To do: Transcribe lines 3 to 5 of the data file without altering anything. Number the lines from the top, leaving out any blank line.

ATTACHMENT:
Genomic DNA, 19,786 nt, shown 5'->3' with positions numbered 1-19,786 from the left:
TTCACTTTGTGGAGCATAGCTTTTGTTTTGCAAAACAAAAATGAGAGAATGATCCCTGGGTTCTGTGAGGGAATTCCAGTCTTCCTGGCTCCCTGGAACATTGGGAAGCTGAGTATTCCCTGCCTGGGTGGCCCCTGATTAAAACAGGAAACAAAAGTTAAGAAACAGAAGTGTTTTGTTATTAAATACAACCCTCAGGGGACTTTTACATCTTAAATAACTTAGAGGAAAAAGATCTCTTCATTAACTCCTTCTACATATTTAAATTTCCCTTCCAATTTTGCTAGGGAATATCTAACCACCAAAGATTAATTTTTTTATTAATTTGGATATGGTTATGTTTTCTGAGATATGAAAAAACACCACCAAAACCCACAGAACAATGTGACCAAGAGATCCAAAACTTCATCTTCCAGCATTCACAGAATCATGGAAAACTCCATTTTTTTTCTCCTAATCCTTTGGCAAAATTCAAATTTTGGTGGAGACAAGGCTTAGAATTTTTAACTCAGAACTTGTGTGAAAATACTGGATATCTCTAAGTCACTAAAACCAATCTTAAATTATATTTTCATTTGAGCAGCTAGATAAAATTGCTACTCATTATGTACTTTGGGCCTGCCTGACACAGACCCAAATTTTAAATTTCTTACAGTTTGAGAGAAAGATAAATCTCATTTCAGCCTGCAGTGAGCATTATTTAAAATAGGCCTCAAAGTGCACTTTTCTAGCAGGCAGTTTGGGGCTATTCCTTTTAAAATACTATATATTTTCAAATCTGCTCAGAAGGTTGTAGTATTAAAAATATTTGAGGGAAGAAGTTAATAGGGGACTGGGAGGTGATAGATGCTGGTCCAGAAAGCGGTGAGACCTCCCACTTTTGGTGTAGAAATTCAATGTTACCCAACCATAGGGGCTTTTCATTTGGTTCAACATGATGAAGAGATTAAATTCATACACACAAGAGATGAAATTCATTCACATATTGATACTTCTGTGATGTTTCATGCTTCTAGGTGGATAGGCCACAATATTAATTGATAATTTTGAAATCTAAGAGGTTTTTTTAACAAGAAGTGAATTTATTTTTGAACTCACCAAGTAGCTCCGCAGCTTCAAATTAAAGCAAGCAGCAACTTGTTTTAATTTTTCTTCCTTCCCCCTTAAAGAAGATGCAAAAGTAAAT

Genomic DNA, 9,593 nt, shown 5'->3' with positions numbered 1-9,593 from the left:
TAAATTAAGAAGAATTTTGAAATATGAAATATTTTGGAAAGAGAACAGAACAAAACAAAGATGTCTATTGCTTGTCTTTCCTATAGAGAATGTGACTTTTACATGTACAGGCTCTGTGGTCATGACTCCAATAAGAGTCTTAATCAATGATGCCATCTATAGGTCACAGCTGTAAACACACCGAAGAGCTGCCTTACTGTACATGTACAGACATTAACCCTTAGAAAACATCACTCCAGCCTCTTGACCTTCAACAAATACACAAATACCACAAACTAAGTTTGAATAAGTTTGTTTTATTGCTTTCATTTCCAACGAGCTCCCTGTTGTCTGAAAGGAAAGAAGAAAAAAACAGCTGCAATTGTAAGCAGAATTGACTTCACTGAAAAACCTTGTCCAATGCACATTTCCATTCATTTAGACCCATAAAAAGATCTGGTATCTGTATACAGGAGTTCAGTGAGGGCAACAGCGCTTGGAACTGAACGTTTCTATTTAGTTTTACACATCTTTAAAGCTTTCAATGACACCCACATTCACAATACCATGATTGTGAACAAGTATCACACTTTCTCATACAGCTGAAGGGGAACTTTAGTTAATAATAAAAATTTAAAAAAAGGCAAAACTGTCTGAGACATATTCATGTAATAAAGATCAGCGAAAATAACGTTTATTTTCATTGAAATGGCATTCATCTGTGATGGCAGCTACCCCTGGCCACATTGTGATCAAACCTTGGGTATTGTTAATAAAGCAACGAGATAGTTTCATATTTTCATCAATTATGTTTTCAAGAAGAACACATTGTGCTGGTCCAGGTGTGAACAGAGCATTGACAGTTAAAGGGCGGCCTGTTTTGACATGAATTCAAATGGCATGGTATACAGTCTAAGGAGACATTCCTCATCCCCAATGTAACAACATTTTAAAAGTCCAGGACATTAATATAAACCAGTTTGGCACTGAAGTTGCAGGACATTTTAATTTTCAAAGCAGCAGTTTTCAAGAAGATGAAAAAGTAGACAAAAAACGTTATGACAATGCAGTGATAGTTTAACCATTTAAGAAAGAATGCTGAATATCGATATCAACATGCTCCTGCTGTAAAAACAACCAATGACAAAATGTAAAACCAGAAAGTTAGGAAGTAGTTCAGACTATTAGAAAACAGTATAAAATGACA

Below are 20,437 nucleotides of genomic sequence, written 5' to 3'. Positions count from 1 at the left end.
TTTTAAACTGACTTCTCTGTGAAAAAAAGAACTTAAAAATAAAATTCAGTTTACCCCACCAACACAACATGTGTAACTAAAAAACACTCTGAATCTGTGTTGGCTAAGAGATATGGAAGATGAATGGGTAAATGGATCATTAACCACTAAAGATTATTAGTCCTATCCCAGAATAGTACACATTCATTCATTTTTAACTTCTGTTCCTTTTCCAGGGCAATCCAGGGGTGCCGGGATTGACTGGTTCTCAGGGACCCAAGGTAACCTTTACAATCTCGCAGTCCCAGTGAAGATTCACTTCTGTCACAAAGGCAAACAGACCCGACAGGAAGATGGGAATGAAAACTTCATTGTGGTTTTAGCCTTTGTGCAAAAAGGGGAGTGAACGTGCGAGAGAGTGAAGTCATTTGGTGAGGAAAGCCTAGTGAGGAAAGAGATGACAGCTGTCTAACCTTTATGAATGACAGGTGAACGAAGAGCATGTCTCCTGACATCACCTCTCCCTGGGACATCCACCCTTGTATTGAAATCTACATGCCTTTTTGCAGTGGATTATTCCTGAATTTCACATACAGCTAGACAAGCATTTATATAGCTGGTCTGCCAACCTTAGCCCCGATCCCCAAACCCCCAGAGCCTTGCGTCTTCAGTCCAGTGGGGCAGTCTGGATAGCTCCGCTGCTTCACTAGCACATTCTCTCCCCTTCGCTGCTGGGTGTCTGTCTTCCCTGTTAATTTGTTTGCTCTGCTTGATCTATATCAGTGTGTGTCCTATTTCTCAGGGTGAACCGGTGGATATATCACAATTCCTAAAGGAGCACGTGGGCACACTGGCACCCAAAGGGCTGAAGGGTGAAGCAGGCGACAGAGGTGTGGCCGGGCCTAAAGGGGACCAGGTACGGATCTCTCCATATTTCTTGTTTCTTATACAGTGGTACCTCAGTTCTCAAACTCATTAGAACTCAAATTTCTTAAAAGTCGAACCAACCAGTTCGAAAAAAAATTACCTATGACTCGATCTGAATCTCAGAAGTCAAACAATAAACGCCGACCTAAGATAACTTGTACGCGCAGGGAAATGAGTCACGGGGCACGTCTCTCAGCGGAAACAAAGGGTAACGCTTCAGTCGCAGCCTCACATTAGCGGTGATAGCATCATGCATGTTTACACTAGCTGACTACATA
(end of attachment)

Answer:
Genomic DNA, 9,593 nt, shown 5'->3' with positions numbered 1-9,593 from the left:
TAAATTAAGAAGAATTTTGAAATATGAAATATTTTGGAAAGAGAACAGAACAAAACAAAGATGTCTATTGCTTGTCTTTCCTATAGAGAATGTGACTTTTACATGTACAGGCTCTGTGGTCATGACTCCAATAAGAGTCTTAATCAATGATGCCATCTATAGGTCACAGCTGTAAACACACCGAAGAGCTGCCTTACTGTACATGTACAGACATTAACCCTTAGAAAACATCACTCCAGCCTCTTGACCTTCAACAAATACACAAATACCACAAACTAAGTTTGAATAAGTTTGTTTTATTGCTTTCATTTCCAACGAGCTCCCTGTTGTCTGAAAGGAAAGAAGAAAAAAACAGCTGCAATTGTAAGCAGAATTGACTTCACTGAAAAACCTTGTCCAATGCACATTTCCATTCATTTAGACCCATAAAAAGATCTGGTATCTGTATACAGGAGTTCAGTGAGGGCAACAGCGCTTGGAACTGAACGTTTCTATTTAGTTTTACACATCTTTAAAGCTTTCAATGACACCCACATTCACAATACCATGATTGTGAACAAGTATCACACTTTCTCATACAGCTGAAGGGGAACTTTAGTTAATAATAAAAATTTAAAAAAAGGCAAAACTGTCTGAGACATATTCATGTAATAAAGATCAGCGAAAATAACGTTTATTTTCATTGAAATGGCATTCATCTGTGATGGCAGCTACCCCTGGCCACATTGTGATCAAACCTTGGGTATTGTTAATAAAGCAACGAGATAGTTTCATATTTTCATCAATTATGTTTTCAAGAAGAACACATTGTGCTGGTCCAGGTGTGAACAGAGCATTGACAGTTAAAGGGCGGCCTGTTTTGACATGAATTCAAATGGCATGGTATACAGTCTAAGGAGACATTCCTCATCCCCAATGTAACAACATTTTAAAAGTCCAGGACATTAATATAAACCAGTTTGGCACTGAAGTTGCAGGACATTTTAATTTTCAAAGCAGCAGTTTTCAAGAAGATGAAAAAGTAGACAAAAAACGTTATGACAATGCAGTGATAGTTTAACCATTTAAGAAAGAATGCTGAATATCGATATCAACATGCTCCTGCTGTAAAAACAACCAATGACAAAATGTAAAACCAGAAAGTTAGGAAGTAGTTCAGACTATTAGAAAACAGTATAAAATGACA

Below are 20,437 nucleotides of genomic sequence, written 5' to 3'. Positions count from 1 at the left end.